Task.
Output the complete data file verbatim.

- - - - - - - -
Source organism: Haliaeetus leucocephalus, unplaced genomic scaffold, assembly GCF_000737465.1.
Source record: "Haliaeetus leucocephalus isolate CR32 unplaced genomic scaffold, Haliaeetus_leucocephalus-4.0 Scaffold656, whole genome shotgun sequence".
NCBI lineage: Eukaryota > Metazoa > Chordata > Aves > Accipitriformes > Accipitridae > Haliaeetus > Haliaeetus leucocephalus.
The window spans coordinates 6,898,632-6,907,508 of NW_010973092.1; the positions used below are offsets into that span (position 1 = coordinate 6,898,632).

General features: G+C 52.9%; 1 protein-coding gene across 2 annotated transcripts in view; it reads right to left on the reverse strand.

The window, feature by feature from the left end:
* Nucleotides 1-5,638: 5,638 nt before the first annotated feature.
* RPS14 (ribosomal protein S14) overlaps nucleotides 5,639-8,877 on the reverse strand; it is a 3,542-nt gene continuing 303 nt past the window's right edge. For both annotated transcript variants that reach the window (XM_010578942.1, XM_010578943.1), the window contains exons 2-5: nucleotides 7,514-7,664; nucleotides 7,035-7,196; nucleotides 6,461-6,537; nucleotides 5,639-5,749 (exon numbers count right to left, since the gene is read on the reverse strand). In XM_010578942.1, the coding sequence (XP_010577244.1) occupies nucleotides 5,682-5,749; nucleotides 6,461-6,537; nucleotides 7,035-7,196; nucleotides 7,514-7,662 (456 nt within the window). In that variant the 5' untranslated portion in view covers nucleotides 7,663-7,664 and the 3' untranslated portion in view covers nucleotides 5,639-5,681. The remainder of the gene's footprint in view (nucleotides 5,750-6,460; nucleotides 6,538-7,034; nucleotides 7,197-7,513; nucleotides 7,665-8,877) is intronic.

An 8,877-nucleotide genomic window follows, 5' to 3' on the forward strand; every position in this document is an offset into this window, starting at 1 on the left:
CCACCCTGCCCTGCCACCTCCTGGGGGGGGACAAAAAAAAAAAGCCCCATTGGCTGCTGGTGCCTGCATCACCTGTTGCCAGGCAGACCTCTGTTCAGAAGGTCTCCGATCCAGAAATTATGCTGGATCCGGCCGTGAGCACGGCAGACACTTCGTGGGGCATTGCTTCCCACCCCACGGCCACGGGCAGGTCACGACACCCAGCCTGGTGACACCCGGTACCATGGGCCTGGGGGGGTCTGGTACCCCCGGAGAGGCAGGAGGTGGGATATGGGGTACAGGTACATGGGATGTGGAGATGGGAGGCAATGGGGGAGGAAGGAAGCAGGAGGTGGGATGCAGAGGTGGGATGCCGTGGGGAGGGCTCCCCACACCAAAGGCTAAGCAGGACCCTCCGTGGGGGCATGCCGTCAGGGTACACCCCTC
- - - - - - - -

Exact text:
Source organism: Haliaeetus leucocephalus, unplaced genomic scaffold, assembly GCF_000737465.1.
Source record: "Haliaeetus leucocephalus isolate CR32 unplaced genomic scaffold, Haliaeetus_leucocephalus-4.0 Scaffold656, whole genome shotgun sequence".
NCBI lineage: Eukaryota > Metazoa > Chordata > Aves > Accipitriformes > Accipitridae > Haliaeetus > Haliaeetus leucocephalus.
The window spans coordinates 6,898,632-6,907,508 of NW_010973092.1; the positions used below are offsets into that span (position 1 = coordinate 6,898,632).

General features: G+C 52.9%; 1 protein-coding gene across 2 annotated transcripts in view; it reads right to left on the reverse strand.

The window, feature by feature from the left end:
* Nucleotides 1-5,638: 5,638 nt before the first annotated feature.
* RPS14 (ribosomal protein S14) overlaps nucleotides 5,639-8,877 on the reverse strand; it is a 3,542-nt gene continuing 303 nt past the window's right edge. For both annotated transcript variants that reach the window (XM_010578942.1, XM_010578943.1), the window contains exons 2-5: nucleotides 7,514-7,664; nucleotides 7,035-7,196; nucleotides 6,461-6,537; nucleotides 5,639-5,749 (exon numbers count right to left, since the gene is read on the reverse strand). In XM_010578942.1, the coding sequence (XP_010577244.1) occupies nucleotides 5,682-5,749; nucleotides 6,461-6,537; nucleotides 7,035-7,196; nucleotides 7,514-7,662 (456 nt within the window). In that variant the 5' untranslated portion in view covers nucleotides 7,663-7,664 and the 3' untranslated portion in view covers nucleotides 5,639-5,681. The remainder of the gene's footprint in view (nucleotides 5,750-6,460; nucleotides 6,538-7,034; nucleotides 7,197-7,513; nucleotides 7,665-8,877) is intronic.

An 8,877-nucleotide genomic window follows, 5' to 3' on the forward strand; every position in this document is an offset into this window, starting at 1 on the left:
CCACCCTGCCCTGCCACCTCCTGGGGGGGGACAAAAAAAAAAAGCCCCATTGGCTGCTGGTGCCTGCATCACCTGTTGCCAGGCAGACCTCTGTTCAGAAGGTCTCCGATCCAGAAATTATGCTGGATCCGGCCGTGAGCACGGCAGACACTTCGTGGGGCATTGCTTCCCACCCCACGGCCACGGGCAGGTCACGACACCCAGCCTGGTGACACCCGGTACCATGGGCCTGGGGGGGTCTGGTACCCCCGGAGAGGCAGGAGGTGGGATATGGGGTACAGGTACATGGGATGTGGAGATGGGAGGCAATGGGGGAGGAAGGAAGCAGGAGGTGGGATGCAGAGGTGGGATGCCGTGGGGAGGGCTCCCCACACCAAAGGCTAAGCAGGACCCTCCGTGGGGGCATGCCGTCAGGGTACACCCCTC